Yesterday’s decision by a U.S. Appeals court to allow human embryonic stem cell research to move forward pending a full appeal (see Reuters story) marks a good time to look back at how this legal back and forth impacts the field.
In late August, after the initial injunction halting federal funding for human embryonic stem cell research, CIRM issued a survey to grantees, roughly a quarter of whom reported having NIH funding for their stem cell work (here’s our blog entry about that survey). The following are some comments from survey respondants:
“Interestingly, the early days of molecular biology were also filled with similar religious protests suggesting that scientists were playing god, but those objections were eventually discarded. Since then molecular biology has been so fundamental to medical research that few would admit to ever opposing it. I wonder if many organizations that opponents hESC research were also against molecular biology.”
“I believe that after about 50 years, physicians will recognize the CIRM program above all others as being singularly instrumental in redefining the methodology of treatments and cures.”
“My laboratory does not currently work with hESC but it is a possible future direction. If NIH does not fund this type of work, I will abandon it as a future long term project.”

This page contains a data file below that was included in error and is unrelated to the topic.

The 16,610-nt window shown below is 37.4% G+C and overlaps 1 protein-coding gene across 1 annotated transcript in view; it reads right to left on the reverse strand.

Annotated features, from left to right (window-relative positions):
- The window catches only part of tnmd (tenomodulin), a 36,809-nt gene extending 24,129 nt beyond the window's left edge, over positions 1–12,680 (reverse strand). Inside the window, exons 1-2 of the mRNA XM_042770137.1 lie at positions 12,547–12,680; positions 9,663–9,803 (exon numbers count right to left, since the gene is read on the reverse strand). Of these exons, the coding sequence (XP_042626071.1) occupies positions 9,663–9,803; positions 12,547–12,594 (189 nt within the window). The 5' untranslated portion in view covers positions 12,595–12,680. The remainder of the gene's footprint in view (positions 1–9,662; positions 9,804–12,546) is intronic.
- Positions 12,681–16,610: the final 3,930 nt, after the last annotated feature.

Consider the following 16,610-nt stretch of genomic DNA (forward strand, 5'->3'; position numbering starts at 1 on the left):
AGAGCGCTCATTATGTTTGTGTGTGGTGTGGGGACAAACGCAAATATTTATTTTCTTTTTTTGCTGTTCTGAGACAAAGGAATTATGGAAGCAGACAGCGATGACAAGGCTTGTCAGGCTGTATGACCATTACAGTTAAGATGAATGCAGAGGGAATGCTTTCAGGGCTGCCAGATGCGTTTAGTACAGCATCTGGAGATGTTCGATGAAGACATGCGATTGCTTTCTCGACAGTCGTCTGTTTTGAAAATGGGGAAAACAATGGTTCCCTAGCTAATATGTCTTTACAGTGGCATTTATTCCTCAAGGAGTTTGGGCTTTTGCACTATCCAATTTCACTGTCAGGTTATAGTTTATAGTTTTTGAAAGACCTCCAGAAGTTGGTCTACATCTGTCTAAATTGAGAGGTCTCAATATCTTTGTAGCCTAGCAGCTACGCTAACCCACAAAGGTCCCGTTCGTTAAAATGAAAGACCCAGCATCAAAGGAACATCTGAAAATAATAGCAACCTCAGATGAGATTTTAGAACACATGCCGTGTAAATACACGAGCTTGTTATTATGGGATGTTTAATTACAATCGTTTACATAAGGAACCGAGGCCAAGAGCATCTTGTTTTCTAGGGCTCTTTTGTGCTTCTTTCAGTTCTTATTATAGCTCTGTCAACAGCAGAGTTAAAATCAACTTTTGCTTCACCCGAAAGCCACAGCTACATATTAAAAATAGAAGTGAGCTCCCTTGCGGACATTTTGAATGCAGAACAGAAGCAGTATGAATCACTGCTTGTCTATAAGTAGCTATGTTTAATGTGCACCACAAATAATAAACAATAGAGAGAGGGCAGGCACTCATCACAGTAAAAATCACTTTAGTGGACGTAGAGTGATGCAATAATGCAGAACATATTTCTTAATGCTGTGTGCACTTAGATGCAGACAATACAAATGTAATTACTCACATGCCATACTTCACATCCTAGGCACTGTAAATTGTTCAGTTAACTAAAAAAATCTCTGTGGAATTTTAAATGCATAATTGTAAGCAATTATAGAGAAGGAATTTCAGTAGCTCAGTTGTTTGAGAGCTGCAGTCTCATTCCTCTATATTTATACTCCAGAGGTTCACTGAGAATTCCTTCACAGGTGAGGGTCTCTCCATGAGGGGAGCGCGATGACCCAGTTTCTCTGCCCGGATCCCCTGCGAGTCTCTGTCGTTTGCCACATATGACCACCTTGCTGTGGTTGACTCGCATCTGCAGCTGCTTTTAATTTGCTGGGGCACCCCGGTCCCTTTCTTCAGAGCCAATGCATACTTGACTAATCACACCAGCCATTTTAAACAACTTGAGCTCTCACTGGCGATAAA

“CIRM funding for basic research on hESC is now more important than ever. without this the years spent developing this knowhow will be wasted”
“This ruling is extremely shortsighted. It will not aid the development of adult stem cell therapies and research. It is detrimental to the entire field and will hinder the development of therapies. At present we cannot predict which stem cell approach will work for which disease. Research is needed to establish a comparison base.”
“This illustrates the problem with legislating by executive order, rather than changing the legislation itself. What will stop a new administration from banning hESC research and then another one permitting it again? Financially unstable research environment made worse by yo-yo policy making.”
“I am just devastated, yet trying to be creative and optimistic to generate new funds for my research program and the investigators I am training.
“This turn of event is a sad day for stem cell researchers in America in particular and for all scientists in general. It will delay our progress in stem cell research and ultimately it is the people who will suffer more.”
“Ironically, I don’t disagree with the “legal” decision; I think the judge read congresses directive right. The problem is in the narrow language of the law and in our (scientists) failure to correct the record: “no embryo’s were harmed in the generation of these ES lines”. Only medical waste blastocysts were harmed. Honestly, saving blastocysts is a non-issue for 90% of the population. We need Obama and congress to re-write the law to allow generation of new ES lines and research on ethically obtained ES lines.”
“For the millionth time, I find myself being thankful for CIRM.”
And to the question of what work won’t occur due to the funding freeze. Note how many people have concerns about the legal wrangling slowing iPS and adult stem cell research: